I am once again co-teaching a free online course on evidence-based STEM (science, technology, engineering, and mathematics) teaching this fall. In fact, I’m co-teaching two of them! Both courses launch on Monday, September 19th, with course materials available in preview mode on September 15th.
“An Introduction to Evidence-Based Undergraduate STEM Teaching” is an open, online course designed to provide future STEM faculty, graduate students and post-doctoral fellows with an introduction to effective teaching strategies and the research that supports them. The goal of the eight-week course is to equip the next generation of STEM faculty to be effective teachers, thus improving the learning experience for the thousands of students they will teach. Topics include learning principles, learning objectives, assessment, active learning, and inclusive teaching. The final peer-graded assignment is an annotated lesson plan in which participants synthesize what they learn in the course. Enroll in “An Introduction to Evidence-Based Undergraduate STEM Teaching” on edX.
“Advancing Learning through Evidence-Based STEM Teaching” will provide graduate students and post-doctoral fellows in the STEM disciplines who are planning college and university faculty careers with an introduction to “teaching as research”—the deliberate, systematic, and reflective use of research methods to develop and implement teaching practices that advance the learning experiences and outcomes of both students and teachers. Participants will learn about effective teaching strategies and the research that supports them, and they will learn how to collect, analyze, and act upon their own evidence of student learning. Topics include teaching as research, learning through diversity, active learning, and the flipped classroom. The final peer-graded assignment asks participants to design a teaching-as-research project they might implement in their own classroom one way. Enroll in “Advancing Learning through Evidence-Based STEM Teaching” on edX.
The courses, which are complementary but not sequential, draw on the expertise of experienced STEM faculty, educational researchers, and staff from university teaching centers, many of them affiliated with the Center for the Integration of Research, Teaching, and Learning (CIRTL), a network of research universities collaborating in the preparation of STEM graduate students and post-docs as future faculty members. Development of the courses was led by Rique Campa (Michigan State University), Derek Bruff (Vanderbilt University), Bennett Goldberg (Boston University), and Kitch Barnicle and Robert Mathieu (University of Wisconsin-Madison), with support from the National Science Foundation under Grant No. 1347605.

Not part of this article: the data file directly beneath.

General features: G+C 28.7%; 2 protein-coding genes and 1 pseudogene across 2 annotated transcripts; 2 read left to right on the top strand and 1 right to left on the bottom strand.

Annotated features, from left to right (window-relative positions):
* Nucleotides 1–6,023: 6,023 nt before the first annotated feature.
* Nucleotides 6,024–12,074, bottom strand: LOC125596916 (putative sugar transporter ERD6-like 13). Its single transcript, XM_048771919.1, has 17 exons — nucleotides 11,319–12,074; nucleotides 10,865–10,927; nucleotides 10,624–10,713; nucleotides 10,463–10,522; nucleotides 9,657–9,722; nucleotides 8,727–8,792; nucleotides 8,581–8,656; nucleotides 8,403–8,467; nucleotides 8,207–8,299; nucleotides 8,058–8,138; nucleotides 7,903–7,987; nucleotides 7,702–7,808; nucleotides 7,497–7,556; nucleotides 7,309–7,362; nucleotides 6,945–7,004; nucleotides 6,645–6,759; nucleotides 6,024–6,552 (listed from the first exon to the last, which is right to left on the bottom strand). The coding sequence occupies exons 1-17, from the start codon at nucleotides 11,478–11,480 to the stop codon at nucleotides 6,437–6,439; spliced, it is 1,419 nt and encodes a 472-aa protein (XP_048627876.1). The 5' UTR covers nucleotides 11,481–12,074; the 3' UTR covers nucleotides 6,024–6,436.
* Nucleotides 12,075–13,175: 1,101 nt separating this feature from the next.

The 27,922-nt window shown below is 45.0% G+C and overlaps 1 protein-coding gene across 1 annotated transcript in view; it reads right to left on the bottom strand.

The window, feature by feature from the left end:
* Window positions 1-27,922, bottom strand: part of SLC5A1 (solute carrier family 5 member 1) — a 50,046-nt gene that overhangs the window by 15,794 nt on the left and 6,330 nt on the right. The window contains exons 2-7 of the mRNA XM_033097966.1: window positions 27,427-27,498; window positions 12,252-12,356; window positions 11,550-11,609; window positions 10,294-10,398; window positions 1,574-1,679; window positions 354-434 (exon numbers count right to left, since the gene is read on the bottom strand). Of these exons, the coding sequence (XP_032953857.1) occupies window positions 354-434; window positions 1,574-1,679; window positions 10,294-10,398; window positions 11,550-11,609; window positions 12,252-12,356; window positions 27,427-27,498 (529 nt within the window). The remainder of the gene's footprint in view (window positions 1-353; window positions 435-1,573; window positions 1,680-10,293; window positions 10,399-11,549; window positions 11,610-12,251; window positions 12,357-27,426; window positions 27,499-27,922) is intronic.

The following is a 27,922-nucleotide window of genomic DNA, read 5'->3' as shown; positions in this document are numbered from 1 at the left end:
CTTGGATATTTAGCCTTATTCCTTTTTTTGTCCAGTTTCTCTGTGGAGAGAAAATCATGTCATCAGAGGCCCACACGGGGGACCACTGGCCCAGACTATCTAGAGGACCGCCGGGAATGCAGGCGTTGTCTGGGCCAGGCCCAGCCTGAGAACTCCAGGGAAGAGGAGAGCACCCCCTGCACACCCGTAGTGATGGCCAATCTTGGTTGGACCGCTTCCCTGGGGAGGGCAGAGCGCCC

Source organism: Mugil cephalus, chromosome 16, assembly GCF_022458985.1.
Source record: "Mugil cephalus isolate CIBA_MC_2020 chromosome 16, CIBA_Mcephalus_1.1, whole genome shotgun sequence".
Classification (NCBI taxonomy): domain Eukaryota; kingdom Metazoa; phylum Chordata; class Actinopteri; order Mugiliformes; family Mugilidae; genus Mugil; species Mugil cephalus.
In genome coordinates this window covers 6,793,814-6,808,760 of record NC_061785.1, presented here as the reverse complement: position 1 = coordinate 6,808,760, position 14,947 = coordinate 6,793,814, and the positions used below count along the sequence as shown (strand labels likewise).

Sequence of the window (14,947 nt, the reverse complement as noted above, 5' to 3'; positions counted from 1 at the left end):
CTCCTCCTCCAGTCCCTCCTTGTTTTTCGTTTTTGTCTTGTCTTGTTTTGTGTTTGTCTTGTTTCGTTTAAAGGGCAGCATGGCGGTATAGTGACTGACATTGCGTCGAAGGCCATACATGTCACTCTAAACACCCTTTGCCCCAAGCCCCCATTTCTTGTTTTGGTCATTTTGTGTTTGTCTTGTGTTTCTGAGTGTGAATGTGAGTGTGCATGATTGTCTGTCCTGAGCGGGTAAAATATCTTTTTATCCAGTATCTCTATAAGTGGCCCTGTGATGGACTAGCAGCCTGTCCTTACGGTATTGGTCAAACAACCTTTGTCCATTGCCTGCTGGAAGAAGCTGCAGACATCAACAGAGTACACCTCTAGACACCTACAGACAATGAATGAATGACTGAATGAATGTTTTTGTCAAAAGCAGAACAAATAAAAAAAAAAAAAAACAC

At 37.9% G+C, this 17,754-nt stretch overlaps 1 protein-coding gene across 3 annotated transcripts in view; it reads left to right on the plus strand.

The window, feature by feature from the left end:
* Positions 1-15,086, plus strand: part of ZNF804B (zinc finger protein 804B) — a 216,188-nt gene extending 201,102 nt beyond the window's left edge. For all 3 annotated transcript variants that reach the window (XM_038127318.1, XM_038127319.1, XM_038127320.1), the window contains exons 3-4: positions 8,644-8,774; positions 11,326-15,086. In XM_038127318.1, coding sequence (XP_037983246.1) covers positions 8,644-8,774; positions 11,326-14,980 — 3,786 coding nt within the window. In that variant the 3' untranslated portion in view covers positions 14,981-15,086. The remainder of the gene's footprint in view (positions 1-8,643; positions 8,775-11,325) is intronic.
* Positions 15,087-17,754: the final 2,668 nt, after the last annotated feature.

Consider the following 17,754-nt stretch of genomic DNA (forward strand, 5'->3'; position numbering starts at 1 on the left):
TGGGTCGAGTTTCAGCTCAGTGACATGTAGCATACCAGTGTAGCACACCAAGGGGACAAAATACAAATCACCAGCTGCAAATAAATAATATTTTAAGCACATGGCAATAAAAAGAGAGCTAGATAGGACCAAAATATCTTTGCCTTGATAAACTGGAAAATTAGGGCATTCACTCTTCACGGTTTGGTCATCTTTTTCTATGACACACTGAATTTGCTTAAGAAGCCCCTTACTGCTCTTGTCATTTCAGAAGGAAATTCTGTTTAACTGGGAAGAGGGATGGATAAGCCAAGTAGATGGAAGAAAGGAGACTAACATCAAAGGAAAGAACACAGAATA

For both courses, we are encouraging students to participate in local learning communities. Generally, these communities meet once a week for 60-90 minutes for lively discussions and activities centered around that week’s course material. Local learning communities are asked to share their ideas and perspectives with the global learning community created by the course. Each learning community should have a facilitator who is in contact with the course teaching staff. Facilitators are provided with a detailed facilitator guides, with suggested discussion questions and activities for use during weekly meetings. Facilitators are also invited to share questions and suggestions for the course with the teaching staff. If you’re interested in facilitating a local learning community, please see our facilitators page.
Also, as much as we would love potential participants to enroll in the courses, we have also made most of the learning materials from the courses (including all of the videos) available on our standalone website. We have shared these materials under a Creative Commons license, so feel free to use and adapt them in your own professional development programs for future or current STEM faculty.